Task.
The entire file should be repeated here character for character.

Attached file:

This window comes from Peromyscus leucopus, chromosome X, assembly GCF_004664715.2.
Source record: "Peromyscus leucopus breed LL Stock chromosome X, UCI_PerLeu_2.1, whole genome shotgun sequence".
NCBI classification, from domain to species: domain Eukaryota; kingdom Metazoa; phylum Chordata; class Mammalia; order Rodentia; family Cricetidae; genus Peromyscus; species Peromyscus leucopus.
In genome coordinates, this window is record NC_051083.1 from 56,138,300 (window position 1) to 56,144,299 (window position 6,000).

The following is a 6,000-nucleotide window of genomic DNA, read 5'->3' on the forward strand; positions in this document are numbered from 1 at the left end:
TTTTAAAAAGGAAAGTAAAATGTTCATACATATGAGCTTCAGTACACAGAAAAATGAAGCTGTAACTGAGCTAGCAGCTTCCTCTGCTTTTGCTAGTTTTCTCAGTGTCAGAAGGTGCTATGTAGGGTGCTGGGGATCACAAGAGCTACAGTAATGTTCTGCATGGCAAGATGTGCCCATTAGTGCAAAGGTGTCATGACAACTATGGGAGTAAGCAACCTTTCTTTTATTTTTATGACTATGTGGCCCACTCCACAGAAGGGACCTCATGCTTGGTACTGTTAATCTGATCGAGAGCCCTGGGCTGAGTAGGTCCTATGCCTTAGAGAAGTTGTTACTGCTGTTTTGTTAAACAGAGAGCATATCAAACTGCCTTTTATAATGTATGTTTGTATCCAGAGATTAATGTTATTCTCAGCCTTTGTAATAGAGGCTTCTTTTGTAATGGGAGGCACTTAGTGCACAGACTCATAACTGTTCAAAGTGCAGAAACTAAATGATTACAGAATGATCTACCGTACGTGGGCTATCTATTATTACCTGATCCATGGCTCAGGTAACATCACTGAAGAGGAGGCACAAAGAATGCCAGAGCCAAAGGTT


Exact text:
This window comes from Peromyscus leucopus, chromosome X, assembly GCF_004664715.2.
Source record: "Peromyscus leucopus breed LL Stock chromosome X, UCI_PerLeu_2.1, whole genome shotgun sequence".
NCBI classification, from domain to species: domain Eukaryota; kingdom Metazoa; phylum Chordata; class Mammalia; order Rodentia; family Cricetidae; genus Peromyscus; species Peromyscus leucopus.
In genome coordinates, this window is record NC_051083.1 from 56,138,300 (window position 1) to 56,144,299 (window position 6,000).

The following is a 6,000-nucleotide window of genomic DNA, read 5'->3' on the forward strand; positions in this document are numbered from 1 at the left end:
TTTTAAAAAGGAAAGTAAAATGTTCATACATATGAGCTTCAGTACACAGAAAAATGAAGCTGTAACTGAGCTAGCAGCTTCCTCTGCTTTTGCTAGTTTTCTCAGTGTCAGAAGGTGCTATGTAGGGTGCTGGGGATCACAAGAGCTACAGTAATGTTCTGCATGGCAAGATGTGCCCATTAGTGCAAAGGTGTCATGACAACTATGGGAGTAAGCAACCTTTCTTTTATTTTTATGACTATGTGGCCCACTCCACAGAAGGGACCTCATGCTTGGTACTGTTAATCTGATCGAGAGCCCTGGGCTGAGTAGGTCCTATGCCTTAGAGAAGTTGTTACTGCTGTTTTGTTAAACAGAGAGCATATCAAACTGCCTTTTATAATGTATGTTTGTATCCAGAGATTAATGTTATTCTCAGCCTTTGTAATAGAGGCTTCTTTTGTAATGGGAGGCACTTAGTGCACAGACTCATAACTGTTCAAAGTGCAGAAACTAAATGATTACAGAATGATCTACCGTACGTGGGCTATCTATTATTACCTGATCCATGGCTCAGGTAACATCACTGAAGAGGAGGCACAAAGAATGCCAGAGCCAAAGGTT